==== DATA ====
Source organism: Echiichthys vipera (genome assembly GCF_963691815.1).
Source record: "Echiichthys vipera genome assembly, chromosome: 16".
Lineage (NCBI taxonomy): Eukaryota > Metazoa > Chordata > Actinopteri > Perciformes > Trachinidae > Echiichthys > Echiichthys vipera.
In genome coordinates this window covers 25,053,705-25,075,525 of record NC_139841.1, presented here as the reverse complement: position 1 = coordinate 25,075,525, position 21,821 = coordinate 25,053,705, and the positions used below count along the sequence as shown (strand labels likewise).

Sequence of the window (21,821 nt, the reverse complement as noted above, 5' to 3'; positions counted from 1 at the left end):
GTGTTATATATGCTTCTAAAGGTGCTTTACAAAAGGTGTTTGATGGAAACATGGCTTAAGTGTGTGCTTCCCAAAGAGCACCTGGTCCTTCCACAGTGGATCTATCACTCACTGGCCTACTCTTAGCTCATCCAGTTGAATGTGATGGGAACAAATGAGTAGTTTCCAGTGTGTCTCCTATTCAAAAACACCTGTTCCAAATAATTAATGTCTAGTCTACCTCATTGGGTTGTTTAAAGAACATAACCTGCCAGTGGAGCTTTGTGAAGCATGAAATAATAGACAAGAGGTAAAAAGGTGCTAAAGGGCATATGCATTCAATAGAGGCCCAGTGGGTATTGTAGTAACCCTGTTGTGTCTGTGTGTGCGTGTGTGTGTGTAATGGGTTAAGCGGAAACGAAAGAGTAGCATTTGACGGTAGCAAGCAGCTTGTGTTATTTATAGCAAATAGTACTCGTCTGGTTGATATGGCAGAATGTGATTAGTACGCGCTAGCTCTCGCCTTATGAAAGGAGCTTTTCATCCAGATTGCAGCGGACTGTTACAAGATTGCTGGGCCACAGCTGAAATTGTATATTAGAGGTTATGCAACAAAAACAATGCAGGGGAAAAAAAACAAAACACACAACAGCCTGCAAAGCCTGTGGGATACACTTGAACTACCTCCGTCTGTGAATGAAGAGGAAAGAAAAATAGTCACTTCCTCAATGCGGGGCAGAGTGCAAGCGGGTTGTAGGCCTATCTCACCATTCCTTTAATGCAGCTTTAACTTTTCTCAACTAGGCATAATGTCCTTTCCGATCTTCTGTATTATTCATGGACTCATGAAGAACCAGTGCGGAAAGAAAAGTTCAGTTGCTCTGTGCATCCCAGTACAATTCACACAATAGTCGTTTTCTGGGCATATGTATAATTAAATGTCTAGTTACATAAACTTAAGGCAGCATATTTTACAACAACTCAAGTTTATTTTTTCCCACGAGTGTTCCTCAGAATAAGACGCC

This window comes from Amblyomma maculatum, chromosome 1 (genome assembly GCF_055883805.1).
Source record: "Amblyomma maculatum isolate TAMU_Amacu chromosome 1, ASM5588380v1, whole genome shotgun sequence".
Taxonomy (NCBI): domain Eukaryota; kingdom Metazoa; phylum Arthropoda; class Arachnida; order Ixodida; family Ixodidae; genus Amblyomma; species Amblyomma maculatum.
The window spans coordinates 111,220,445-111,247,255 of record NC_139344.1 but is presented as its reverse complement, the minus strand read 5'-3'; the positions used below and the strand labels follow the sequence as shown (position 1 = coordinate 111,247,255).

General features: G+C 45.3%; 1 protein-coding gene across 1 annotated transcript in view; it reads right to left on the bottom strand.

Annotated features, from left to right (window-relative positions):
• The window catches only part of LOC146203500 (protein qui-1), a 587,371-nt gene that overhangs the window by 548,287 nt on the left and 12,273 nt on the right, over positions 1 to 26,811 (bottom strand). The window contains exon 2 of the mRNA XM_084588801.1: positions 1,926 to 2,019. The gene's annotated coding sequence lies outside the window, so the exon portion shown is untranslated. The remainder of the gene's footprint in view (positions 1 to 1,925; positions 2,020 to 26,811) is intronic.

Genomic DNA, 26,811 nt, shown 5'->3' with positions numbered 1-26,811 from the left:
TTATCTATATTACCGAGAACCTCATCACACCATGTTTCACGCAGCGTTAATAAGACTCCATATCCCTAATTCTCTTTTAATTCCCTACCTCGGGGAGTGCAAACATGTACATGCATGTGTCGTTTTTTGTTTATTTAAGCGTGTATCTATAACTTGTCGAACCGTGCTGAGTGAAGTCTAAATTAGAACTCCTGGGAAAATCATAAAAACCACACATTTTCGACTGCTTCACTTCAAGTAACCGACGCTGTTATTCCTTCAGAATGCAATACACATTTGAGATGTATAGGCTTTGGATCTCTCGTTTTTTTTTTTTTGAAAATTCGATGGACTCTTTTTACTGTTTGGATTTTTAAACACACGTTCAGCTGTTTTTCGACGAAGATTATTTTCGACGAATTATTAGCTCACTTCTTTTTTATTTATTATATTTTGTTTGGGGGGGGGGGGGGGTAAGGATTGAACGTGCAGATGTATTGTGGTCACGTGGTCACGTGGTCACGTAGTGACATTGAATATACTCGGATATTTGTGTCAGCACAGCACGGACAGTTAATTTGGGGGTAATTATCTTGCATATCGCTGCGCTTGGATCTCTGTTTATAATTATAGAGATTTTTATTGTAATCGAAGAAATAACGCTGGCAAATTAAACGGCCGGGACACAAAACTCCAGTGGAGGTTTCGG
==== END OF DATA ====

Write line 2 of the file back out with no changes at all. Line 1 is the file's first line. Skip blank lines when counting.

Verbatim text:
Source record: "Echiichthys vipera genome assembly, chromosome: 16".